’Til Victory is Won: 400 Years of Making Revolution and Inventing Utopia is Brooklyn Public Library’s observation of the 400th anniversary of the arrival of enslaved Africans to the shores of North America at present-day Jamestown, Virginia. Taking its name from a key phrase in in "Lift Every Voice and Sing," James Weldon Johnson’s Negro National Anthem, BPL’s commemoration project explores how Americans can work together to create a more radical, inclusive, and racially just future for the United States and beyond.
An extended teach-in from 7:00pm until midnight, the observation will welcome participants on every floor of Brooklyn’s Central Library at Grand Army Plaza, aiming to fill in gaps and erasures that characterize the county’s primary and secondary education curriculum on slavery and its legacy and to inspire an urgency to learn more about the African American revolutionaries, radical thinkers, and cultural icons who helped forge the country.
Over the course of five hours, audience members can delve into American and trans-Atlantic history from 1619 to the present, engaging with fundamental facts and participating in interactive lectures, conversations, and historical readings that focus on important junctions of our history. Invited guest lecturers including Susan Burton, Greg Tate, and Robyn C. Spencer will speak about liberation policies, the Civil Rights movement, mass incarceration, utopia, poetry and art as a tool against dehumanization, and more.
One evening is not sufficient to cover the complex history of the African diaspora from enslavement to liberation to the urgency of the Black Lives Matter movement today. Instead, the program is designed to stir curiosity and inspire further learning. It will end with a crowdsourced statement finalized by ’Til Victory is Won with guest editors pointing the way to further engagement.
Speakers will include Susan Burton (Founder, A New Way of Life and co-author, Becoming Ms. Burton: From Prison to Recovery to Leading the Fight for Incarcerated Women); journalist/cultural critic Greg Tate (author, Flyboy in the Buttermilk: Essays on Contemporary America); historian Robyn C. Spencer (The Revolution Has Come: Black Power, Gender, and the Black Panther Party In Oakland); NYU law professor Melissa Murray on Loving v. Virginia (presented in partnership with the ACLU); investigative journalist Sylvia A. Harvey; asha bandele (co-author, When They Call You a Terrorist: A Black Lives Matter Memoir); playwright/performer Liza Jessie Peterson (author, All Day: A Year of Love and Survival Teaching Incarcerated Kids at Rikers Island); SNCC veteran Charlie Cobb, Jr. (author, This Nonviolent Stuff'll Get You Killed: How Guns Made the Civil Rights Movement Possible); Ann Chinn, Executive Director of the Middle Passage Ceremonies and Port Markers Project; Harvard historian Jonathan M. Square (curator, Fashioning the Self in Slavery and Freedom); Columbia University scholar Matt Sandler (author, The Black Romantic Revolution: Abolitionist Poetics in the Civil War Era and Beyond); Geri M. Augusto (Board Member, SNCC Legacy Project); Farah Tanis (Executive Director, Black Women's Blueprint); Broadway star and mezzo soprano Alicia Hall Moran; performance artist Sherman Fleming; flex dancer and choreographer Storyboard P; and The Dream Unfinished: An Activist Orchestra. The full program of speakers and performers will be announced in the coming weeks.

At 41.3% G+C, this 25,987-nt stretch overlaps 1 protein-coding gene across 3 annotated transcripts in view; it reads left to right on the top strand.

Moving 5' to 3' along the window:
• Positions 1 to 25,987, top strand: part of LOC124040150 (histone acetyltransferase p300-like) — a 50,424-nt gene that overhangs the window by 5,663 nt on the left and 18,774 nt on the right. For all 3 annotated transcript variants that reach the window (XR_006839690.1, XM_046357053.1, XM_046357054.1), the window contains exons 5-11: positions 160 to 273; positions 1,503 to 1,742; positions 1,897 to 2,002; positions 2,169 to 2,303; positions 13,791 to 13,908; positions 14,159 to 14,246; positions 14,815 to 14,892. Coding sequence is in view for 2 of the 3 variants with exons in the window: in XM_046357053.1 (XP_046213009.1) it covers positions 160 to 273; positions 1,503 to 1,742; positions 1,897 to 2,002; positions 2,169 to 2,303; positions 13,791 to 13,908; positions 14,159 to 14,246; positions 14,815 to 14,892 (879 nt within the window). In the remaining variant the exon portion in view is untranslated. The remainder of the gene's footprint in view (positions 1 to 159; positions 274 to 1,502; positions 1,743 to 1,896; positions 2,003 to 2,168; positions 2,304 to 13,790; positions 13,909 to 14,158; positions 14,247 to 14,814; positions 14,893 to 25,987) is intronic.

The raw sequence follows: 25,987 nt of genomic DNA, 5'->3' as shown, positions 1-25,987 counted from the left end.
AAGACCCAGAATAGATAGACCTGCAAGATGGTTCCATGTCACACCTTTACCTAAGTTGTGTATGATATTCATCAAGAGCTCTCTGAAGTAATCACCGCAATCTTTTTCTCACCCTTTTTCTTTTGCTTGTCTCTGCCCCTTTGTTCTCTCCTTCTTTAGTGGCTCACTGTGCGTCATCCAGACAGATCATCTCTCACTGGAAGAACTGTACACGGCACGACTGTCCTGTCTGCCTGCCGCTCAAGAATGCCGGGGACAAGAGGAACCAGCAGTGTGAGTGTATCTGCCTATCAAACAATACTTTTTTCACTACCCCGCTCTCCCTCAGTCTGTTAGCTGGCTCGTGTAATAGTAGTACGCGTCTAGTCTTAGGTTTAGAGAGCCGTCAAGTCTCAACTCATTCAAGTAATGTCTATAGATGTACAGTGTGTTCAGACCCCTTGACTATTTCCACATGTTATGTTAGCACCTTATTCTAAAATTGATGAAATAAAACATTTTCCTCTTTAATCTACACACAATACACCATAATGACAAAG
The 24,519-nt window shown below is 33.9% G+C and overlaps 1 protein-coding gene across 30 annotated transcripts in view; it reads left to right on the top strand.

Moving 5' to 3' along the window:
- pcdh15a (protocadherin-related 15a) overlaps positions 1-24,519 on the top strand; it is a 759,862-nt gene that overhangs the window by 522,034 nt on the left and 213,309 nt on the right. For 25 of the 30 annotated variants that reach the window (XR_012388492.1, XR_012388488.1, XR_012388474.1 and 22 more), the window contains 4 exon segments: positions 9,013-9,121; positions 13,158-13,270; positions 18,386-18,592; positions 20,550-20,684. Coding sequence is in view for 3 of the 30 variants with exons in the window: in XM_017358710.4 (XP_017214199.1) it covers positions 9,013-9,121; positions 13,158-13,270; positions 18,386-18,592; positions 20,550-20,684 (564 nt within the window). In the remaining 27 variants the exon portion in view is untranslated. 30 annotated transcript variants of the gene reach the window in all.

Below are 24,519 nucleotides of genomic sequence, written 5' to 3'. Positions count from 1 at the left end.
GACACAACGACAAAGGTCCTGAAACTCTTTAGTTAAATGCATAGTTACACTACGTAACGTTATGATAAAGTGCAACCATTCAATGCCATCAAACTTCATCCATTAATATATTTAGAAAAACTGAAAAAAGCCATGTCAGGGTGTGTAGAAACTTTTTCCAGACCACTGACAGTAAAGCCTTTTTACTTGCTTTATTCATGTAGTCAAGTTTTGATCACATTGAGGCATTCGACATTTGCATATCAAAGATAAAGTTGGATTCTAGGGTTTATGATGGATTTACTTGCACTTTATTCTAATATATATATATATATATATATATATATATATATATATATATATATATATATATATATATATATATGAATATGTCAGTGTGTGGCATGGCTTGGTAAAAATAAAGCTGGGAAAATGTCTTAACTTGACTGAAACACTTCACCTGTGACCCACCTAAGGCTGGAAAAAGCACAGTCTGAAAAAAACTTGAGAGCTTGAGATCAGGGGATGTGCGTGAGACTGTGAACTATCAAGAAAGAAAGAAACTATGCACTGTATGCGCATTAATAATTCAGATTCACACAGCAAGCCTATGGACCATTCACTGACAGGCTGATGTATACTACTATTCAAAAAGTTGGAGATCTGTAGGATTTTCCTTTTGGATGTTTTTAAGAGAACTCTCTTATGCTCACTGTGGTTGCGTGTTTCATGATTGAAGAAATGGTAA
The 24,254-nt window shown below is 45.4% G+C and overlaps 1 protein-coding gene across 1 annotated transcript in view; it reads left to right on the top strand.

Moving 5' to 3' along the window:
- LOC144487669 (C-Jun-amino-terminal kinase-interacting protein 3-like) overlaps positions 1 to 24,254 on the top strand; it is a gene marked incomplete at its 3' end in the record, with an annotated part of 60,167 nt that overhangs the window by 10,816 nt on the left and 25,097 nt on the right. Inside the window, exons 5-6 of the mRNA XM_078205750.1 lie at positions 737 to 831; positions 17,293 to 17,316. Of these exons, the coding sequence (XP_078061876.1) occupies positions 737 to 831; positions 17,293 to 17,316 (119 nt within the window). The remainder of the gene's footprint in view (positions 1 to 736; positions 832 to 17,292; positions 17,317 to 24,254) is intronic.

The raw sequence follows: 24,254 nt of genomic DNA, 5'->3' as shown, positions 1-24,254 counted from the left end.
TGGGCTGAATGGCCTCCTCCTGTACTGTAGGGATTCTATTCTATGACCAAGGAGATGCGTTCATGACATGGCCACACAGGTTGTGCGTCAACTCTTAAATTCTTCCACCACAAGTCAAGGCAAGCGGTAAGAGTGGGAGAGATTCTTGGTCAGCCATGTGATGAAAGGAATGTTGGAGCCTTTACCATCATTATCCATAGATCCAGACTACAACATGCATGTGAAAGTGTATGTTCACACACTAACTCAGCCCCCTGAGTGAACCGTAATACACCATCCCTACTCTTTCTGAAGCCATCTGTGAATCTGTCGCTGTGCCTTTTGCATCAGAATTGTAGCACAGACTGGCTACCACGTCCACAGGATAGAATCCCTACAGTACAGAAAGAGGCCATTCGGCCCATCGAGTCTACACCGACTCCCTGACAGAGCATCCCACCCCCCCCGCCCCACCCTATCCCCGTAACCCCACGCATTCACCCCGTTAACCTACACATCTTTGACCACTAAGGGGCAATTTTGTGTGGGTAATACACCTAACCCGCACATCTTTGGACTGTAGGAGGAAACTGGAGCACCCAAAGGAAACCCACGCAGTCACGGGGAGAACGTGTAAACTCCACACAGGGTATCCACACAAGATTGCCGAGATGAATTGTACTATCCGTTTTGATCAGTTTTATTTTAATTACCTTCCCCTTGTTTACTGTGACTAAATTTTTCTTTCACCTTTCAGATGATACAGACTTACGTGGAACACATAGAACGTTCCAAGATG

’Til Victory Is Won is co-curated by Brian Tate with cultural advisors from Weeksville Heritage Center; the Center for Black Literature at Medgar Evers College; Kimberly Peeler-Allen, co-founder of Higher Heights, a national organization building the political power and leadership of Black women; Columbia University; Harvard University; and the 400 Years of Inequality Committee.